Choosing the perfect tile for your home is hard enough but the question that always comes up is the difference between porcelain and ceramic tiles. Often people wonder if they are different and which will suit their space. These are common questions, so we’ll break it down for you.
Those looking for a quick summary can rest assured that despite the similarities in appearance there are significant differences that require explanation but include tile density, fit and resistance. In general, porcelain tiles are considerably denser, harder to wear and are therefore suitable for both indoor and outdoor (indoor/outdoor) wear and tear. The difference in density starts at the production stage and is a result of different materials and processes being used during the manufacture of the tiles. While ceramic tiles are often multifunctional and can be used for interior walls and floors, porcelain tiles are usually the most effective for floors because they are considerably more resistant to chipping and scratching that occurs on the floor. In general, porcelain tiles are harder because they have a lower water absorption which means they are suitable for outdoor areas (regardless of weather conditions) kitchen floors, entrances and commercial use . They are suitable for these areas because of the lack of glaze which means that the color seems to pass through the tiles making it difficult to see wear or chips in the surface. However sometimes they can be glazed in which case the color regardless of whether it is a ceramic or porcelain tile will show through the chipped glaze. This is an unlikely event because most tiles will not be exposed to chipping.
It is not surprising that porcelain and ceramic tiles are similar in appearance because they are both made of the same material, clay. However, the real difference lies in the treatment that the clay experiences and the manipulation during production. During the manufacture of ceramic tiles, the natural clay is treated with a durable glaze that is transplanted onto the surface of the tiles. The clay is then baked at an extremely high temperature which effectively removes most of the water content in the tiles. Porcelain tile production is significantly different. First of all, they are denser in nature because during manufacture finely ground sand is added to the mix and creates a different density than their ceramic counterpart. After that, the materials are then pressed and fired at a higher temperature than that of ceramic tiles. In addition it is done for a considerably longer period of time, thus removing more of the water content from ceramic tiles. It is this process during manufacturing that makes porcelain tiles considerably denser, less porous and generally harder than ceramic tiles.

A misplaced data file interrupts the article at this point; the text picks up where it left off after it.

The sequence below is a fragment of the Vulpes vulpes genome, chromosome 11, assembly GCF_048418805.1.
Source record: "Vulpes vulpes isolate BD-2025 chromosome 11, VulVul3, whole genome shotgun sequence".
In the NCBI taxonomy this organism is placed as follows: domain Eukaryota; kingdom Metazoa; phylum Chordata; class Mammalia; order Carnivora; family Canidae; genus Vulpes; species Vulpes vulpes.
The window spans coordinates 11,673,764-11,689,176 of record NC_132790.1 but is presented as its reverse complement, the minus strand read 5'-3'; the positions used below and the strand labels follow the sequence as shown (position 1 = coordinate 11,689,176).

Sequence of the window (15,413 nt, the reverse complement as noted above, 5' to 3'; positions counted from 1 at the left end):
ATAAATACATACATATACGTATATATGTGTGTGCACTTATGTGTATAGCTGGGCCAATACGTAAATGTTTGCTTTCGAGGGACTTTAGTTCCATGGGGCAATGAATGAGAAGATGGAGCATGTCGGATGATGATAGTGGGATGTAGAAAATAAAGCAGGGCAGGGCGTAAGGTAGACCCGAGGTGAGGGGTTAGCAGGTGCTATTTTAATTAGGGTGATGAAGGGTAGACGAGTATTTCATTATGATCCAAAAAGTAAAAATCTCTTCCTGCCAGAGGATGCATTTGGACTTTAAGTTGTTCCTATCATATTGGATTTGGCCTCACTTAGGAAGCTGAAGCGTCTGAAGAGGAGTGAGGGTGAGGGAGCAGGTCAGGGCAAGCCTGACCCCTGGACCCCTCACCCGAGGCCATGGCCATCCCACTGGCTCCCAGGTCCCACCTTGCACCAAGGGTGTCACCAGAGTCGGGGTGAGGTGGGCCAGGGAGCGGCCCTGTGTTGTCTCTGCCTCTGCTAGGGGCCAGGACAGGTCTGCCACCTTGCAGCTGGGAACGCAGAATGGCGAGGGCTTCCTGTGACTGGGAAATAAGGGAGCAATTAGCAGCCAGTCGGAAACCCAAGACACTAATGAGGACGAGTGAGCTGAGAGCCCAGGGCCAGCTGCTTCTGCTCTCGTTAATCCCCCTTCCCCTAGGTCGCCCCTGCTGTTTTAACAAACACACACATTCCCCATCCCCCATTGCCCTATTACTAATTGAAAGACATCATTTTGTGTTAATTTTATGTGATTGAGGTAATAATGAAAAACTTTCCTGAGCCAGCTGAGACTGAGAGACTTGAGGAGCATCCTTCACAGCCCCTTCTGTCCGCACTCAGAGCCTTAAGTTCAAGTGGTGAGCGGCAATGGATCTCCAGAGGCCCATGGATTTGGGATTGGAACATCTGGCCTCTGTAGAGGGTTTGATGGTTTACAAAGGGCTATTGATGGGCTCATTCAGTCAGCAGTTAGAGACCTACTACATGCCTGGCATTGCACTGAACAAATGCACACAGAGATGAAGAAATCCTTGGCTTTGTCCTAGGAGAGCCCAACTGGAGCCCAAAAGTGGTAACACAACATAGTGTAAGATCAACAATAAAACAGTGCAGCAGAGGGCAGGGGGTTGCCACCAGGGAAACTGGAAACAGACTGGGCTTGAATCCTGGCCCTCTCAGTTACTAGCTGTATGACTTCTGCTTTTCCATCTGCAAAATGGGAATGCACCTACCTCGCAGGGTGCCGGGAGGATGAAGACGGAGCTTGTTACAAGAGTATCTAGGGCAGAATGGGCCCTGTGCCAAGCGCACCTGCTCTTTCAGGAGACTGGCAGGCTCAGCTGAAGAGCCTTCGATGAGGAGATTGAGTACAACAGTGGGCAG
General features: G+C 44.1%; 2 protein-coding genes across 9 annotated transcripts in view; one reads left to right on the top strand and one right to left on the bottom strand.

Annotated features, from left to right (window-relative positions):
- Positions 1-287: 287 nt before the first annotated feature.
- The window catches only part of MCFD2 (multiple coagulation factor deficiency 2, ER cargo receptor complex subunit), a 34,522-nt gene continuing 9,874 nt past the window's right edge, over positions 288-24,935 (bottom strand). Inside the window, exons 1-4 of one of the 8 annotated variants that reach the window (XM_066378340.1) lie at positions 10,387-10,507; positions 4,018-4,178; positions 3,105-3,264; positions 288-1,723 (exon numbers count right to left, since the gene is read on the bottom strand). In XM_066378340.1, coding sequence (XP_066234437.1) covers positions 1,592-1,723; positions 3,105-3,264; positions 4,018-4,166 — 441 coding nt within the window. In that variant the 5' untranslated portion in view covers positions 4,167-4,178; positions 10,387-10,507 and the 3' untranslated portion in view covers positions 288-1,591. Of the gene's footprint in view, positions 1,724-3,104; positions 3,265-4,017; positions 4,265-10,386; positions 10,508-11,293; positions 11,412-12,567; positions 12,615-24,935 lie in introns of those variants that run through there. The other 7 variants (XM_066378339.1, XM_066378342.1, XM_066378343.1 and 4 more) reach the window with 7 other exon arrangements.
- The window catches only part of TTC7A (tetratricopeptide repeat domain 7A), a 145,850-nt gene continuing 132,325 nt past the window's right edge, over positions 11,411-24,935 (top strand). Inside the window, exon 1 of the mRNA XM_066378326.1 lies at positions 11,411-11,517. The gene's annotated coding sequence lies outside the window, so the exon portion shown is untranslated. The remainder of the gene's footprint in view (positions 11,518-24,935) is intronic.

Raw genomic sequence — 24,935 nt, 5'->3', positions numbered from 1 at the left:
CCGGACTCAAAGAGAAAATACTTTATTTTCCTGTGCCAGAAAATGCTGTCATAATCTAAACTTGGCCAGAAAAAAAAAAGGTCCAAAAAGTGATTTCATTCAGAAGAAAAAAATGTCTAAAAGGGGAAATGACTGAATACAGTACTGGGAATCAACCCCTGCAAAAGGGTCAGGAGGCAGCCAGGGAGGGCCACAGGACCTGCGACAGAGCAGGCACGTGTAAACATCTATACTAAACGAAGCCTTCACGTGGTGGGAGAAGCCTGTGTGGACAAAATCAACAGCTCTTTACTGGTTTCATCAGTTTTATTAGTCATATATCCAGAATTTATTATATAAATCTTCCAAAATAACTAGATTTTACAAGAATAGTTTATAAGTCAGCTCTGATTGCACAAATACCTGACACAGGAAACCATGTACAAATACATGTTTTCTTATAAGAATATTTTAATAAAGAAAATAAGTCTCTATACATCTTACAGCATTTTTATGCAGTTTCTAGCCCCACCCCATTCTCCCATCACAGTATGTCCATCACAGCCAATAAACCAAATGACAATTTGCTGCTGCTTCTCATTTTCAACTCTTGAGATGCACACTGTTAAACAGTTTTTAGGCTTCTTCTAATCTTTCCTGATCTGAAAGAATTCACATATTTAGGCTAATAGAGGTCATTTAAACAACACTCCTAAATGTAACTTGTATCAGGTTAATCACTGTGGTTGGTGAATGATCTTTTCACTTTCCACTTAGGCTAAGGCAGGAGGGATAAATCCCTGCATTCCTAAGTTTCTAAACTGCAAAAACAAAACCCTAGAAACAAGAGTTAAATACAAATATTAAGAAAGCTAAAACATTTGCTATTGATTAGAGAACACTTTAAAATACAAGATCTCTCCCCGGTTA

Now the bit you’re really waiting for… Which tiles should I use in the interior of my home? In terms of usability and that they are good for your space there is no black and white answer. Ceramic tiles are generally considered easy to work with as they can be easily trimmed with the right tools making them the ideal choice for those who like a bit of DIY at home. On the other hand, porcelain tiles can be more difficult to work with for flooring novices. They can often require a professional with the correct tools to do the job properly. Therefore, the process can take considerably longer with porcelain tiles compared to the ceramic equivalent.
In general, you can expect porcelain to be more expensive than the ceramic equivalent due to the harder wearing nature and the need for professional attention. However, this is not always the case and it is important to shop around as they can vary significantly from one price point to another depending on the provider you choose. Look out for some fantastic deals on luxury porcelain and ceramic tiles imported from Spain and Italy at https://tesorotiles.co.uk/